13 SAN DIEGO SUPERCOMPUTER CENTER Application Driver - Viewshed Analysis Given terrain data, viewshed computes visible regions Well known spatial analysis method High resolution data for improved quality of the analysis OT as a data source 13 Viewshed analysis on CyberGIS Gateway Computation done on the Forge GPU cluster at NCSA and the cloud infrastructure of the CyberInfrastructure and Geospatial Laboratory

14 SAN DIEGO SUPERCOMPUTER CENTER Integration Challenges User interfaces Separately developed interfaces need to be bridged Data discovery Capabilities for interactive data discovery needed Service chaining Services are to be integrated to provide users with an illusion of a single service Security Connecting multiple security domains 14

15 SAN DIEGO SUPERCOMPUTER CENTER Integration Approach GISolve Open Service APIs – Token-based single sign-on Workflow for composing and interacting with composite services Metadata Services Shared user interface components via libraries Security Service Chaining Data Discovery User Interface Gateway Service Integration level

16 SAN DIEGO SUPERCOMPUTER CENTER Security Opal used by OT to wrap applications as Web services Opal itself comes from a third gateway! Opal modified to work with GISolve Open Service Security API REST-based API CyberGIS deploys token- based identity server Authentication and authorization

17 SAN DIEGO SUPERCOMPUTER CENTER OT Services used in CyberGIS Count Cloud Estimate the number of points in a selected bounding box Data Selection Given a bounding box, retrieve LIDAR point cloud data Points2Grid Generate DEMs from point cloud data using a variety of gridding functions (min, max, mean, idw) FormatTranslation Conversion between data formats ARC Grid files to GeoTIFF 17

18 SAN DIEGO SUPERCOMPUTER CENTER Service Chaining OT Services used to generate Digital Elevation Models (DEMs) needed by the viewshed analysis application Services chained and invoked as part of pre-processing step by GISolve middleware Submit, check status, and get results steps Workflow to streamline service invocations Services use GISolve Open Service APIs to authenticate user requests 18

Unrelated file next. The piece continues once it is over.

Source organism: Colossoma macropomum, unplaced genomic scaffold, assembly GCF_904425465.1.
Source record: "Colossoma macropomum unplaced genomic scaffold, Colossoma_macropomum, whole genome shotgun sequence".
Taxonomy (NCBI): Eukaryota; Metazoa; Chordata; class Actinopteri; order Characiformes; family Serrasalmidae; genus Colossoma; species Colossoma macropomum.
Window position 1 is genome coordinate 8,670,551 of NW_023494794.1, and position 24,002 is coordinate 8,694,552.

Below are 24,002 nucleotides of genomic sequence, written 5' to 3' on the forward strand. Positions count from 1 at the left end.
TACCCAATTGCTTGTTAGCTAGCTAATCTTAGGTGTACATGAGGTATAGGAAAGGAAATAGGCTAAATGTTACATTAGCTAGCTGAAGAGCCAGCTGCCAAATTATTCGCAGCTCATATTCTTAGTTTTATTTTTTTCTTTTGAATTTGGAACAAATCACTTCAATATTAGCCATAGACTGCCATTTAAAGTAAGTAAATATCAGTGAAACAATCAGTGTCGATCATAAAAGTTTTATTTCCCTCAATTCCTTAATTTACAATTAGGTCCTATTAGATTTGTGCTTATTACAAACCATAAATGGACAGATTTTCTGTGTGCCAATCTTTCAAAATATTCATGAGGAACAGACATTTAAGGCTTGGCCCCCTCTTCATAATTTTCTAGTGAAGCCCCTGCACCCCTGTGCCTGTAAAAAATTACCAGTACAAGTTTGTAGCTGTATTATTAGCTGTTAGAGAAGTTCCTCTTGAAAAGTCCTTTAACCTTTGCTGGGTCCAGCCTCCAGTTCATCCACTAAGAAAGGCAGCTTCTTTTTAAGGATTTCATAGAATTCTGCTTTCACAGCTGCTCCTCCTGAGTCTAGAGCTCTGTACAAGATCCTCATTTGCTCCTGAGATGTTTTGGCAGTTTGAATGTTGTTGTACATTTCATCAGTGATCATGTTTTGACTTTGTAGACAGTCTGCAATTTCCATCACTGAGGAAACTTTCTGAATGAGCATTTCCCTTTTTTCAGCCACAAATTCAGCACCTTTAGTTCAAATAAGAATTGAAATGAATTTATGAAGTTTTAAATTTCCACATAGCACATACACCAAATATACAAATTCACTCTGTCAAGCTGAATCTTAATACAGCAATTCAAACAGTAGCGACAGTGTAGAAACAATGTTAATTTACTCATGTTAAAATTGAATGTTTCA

19 SAN DIEGO SUPERCOMPUTER CENTER Data Discovery Enabled through metadata services Facilitate the discovery of and access to OT data sources Two distinct metadata sources used Google Fusion Tables Vector (polygon) boundaries of OT datasets CSW (Catalogue Service for the Web) metadata CSW service APIs enable users to publish, browse, and search for specific metadata using CSW protocol Supports HTTP binding OGC Standard Catalogue Service Metadata schema : ISO 19139 19

20 SAN DIEGO SUPERCOMPUTER CENTER Workflow 20 GISolve Middleware Open Service APIs Metadata Service Count Service Data Access Service Data Processing Service Viewshed Interface CyberGIS Gateway Service ChainingCyberGIS Identity Service Token OpenTopography Opal Web Services CyberInfrastructure Service Infrastructure

21 SAN DIEGO SUPERCOMPUTER CENTER Existing User Interfaces - CyberGIS & OT Data Selection & Viewshed Analysis LiDAR Data Search & DEM Generation f

22 SAN DIEGO SUPERCOMPUTER CENTER Reusing OT user interface User interface components shared Via OT libraries


24 SAN DIEGO SUPERCOMPUTER CENTER Validate input and collect metadata Restrictions on number of cloud points that can be retrieved and number of cells in a DEM Viewpoints must be within the spatial extent of datasets Metadata necessary for data transformation ID, coordinate system, bounding box

25 SAN DIEGO SUPERCOMPUTER CENTER Interaction with OT Web Services Google Fusion Table & CSW Metadata Services Count Cloud Service


27 SAN DIEGO SUPERCOMPUTER CENTER Concluding Remarks Gateways as a means to democratize science Importance of interoperation of gateways Especially in GIS where layering of data is so useful Application-driven High res LiDAR and high-end computing Standard-based Enables interoperability Principles Reusability Extensibility Reliability Scalability Groundbreaking knowledge gained for integrating service-oriented geospatial software environments 27

28 SAN DIEGO SUPERCOMPUTER CENTER Acknowledgements National Science Foundation BCS-0846655 OCI-1047916 OCI-0503697 TeraGrid SES070004N Colleagues 28 Any opinions, findings, and conclusions or recommendations expressed in this material are those of the author(s) and do not necessarily reflect the views of the National Science Foundation

29 SAN DIEGO SUPERCOMPUTER CENTER Thank you Questions? Comments? Discussion?